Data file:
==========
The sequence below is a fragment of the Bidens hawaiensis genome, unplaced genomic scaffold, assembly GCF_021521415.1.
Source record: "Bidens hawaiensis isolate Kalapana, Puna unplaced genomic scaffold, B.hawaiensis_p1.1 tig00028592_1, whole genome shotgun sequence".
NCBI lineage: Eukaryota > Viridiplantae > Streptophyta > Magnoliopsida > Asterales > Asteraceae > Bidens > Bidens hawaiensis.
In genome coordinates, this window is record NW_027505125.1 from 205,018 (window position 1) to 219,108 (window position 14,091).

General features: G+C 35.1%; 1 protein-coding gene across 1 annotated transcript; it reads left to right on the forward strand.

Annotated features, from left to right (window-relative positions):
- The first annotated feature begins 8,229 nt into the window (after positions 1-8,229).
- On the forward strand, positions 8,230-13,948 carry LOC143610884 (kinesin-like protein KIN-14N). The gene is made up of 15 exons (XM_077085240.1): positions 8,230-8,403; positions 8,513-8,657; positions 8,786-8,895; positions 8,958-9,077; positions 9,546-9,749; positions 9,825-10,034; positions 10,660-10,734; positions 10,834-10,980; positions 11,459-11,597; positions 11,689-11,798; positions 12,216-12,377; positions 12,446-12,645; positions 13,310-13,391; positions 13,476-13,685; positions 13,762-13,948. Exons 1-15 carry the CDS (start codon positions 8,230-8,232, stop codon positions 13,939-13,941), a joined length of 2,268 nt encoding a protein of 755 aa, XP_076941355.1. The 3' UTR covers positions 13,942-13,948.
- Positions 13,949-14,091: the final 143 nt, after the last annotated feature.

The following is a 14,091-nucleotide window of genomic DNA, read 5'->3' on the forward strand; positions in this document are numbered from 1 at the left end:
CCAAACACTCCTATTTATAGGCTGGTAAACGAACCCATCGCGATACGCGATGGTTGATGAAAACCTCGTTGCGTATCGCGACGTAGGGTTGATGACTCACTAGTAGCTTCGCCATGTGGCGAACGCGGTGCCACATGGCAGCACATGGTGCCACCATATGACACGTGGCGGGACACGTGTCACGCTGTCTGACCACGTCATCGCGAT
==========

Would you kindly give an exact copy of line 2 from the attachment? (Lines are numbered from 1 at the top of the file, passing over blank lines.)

Source record: "Bidens hawaiensis isolate Kalapana, Puna unplaced genomic scaffold, B.hawaiensis_p1.1 tig00028592_1, whole genome shotgun sequence".